If you've been sitting around your office wondering which Microsoft Lync Server feature is the most misunderstood, well, you can stop wondering: we've already solved that riddle for you. The most misunderstood Lync Server feature? That's easy: conferencing policies.
Why do we think conferencing policies are the most misunderstood Lync Server feature? Two reasons. To begin with, Lync Server policies are designed to affect only the users that the policy is assigned to. Suppose we create a new archiving policy, one that ensures that all internal and external messages are archived. We then assign that archiving policy to Pilar Ackerman. Does that policy affect Ken Myer in any way? Of course not; after all, Lync Server policies only affect users who have been assigned that policy.
Well, except for conferencing policies. As it turns out, conferencing policies can – at least in some cases – affect not only the user that the policy is assigned to, but also other users that person is communicating with. Are we going to explain what that means in this article? Nope; that's because we already did that in the article No Conferencing Policy is an Island: Per-Organizer Settings vs. Per-User Settings.
Another reason that conferencing policies can be misunderstood is because of the name: conferencing policies. In Lync Server, a distinction is drawn between conferences (which are essentially communication sessions involving three of more people) and peer-to-peer sessions (which involved just two people). It makes sense that conferencing policies can be used to help manage conferences, but which cmdlets do you use to help manage peer-to-peer sessions? Interestingly enough, peer-to-peer sessions are also managed by using conferencing policies. Except that sometimes a single policy setting is used to govern both conferences and peer-to-peer sessions, and other times there are separate settings for conferences and for peer-to-peer sessions.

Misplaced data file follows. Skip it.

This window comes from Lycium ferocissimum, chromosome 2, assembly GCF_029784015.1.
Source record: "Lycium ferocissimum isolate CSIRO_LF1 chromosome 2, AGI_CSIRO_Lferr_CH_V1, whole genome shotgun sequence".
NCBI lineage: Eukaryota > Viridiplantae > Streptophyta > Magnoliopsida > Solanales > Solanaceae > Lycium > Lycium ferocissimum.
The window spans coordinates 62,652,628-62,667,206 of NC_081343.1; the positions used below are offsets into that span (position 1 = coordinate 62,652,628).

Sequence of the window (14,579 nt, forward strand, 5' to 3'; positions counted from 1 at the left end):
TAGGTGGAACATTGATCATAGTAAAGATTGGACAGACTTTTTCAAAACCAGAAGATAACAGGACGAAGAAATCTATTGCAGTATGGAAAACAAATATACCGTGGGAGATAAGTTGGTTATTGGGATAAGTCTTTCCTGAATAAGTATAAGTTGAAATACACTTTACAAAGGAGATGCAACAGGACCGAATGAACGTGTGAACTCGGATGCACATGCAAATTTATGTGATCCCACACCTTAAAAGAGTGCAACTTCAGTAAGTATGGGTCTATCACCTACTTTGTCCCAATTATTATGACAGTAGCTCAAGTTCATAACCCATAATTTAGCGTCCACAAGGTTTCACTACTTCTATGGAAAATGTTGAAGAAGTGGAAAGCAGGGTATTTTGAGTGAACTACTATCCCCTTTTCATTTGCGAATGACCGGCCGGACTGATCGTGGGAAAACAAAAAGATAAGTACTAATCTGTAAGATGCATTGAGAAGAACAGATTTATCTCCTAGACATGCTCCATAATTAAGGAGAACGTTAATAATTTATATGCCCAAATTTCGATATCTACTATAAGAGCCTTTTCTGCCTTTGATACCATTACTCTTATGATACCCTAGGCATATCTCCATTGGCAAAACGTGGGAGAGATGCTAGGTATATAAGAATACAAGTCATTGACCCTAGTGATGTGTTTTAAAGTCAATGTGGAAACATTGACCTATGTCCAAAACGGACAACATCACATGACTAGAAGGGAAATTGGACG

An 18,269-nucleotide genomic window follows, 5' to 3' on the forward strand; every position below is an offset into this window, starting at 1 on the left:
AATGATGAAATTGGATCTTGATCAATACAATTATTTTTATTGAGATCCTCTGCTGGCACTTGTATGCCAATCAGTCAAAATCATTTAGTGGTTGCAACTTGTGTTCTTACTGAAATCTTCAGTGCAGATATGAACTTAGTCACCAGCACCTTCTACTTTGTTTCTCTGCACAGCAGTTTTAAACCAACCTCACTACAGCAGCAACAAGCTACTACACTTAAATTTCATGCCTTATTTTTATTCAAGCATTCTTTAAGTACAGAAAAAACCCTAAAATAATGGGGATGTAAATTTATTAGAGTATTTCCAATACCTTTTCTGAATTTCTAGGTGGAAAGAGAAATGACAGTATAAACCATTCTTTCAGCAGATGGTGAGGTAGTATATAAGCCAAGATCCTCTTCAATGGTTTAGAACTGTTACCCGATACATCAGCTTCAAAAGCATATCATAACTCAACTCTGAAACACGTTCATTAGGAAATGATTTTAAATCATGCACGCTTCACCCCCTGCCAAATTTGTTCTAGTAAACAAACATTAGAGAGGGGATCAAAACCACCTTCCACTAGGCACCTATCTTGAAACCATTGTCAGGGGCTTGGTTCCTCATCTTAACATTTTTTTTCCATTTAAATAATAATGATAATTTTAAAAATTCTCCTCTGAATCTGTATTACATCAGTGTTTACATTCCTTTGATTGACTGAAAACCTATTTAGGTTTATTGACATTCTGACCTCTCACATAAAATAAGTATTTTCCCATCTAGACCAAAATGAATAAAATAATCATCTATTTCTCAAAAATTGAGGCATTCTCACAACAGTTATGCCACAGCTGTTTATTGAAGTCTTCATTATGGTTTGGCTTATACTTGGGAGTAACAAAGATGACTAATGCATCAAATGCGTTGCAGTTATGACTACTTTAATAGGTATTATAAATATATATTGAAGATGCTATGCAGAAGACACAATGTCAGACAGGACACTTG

Like what, for example? Well, suppose you don't want users being able to conduct polls in any meetings that they organize. In that case, there's a single setting – AllowPolls – that applies to both conferences and peer-to-peer sessions.
Now let's say that you want to restrict the ability of a user to transfer files. In that case, there are two settings you need to concern yourself with: EnableFileTransfer, which is used to govern file transfers in conferences; and EnableP2PFileTransfer, which is used to govern file transfers in peer-to-peer sessions.
Note. And yes, just to make things even more fun, we also have meeting configuration settings, which can be used to manage both meetings and peer-to-peer sessions. But that's another story for another day.
Oh, and there's also the fact that some of our policy settings might have names that are a bit cryptic. For example, what do you suppose the EnableDataCollaboration setting is for? To tell you the truth, when we first saw that we had no idea. Which is exactly why we decided to put together this series of articles.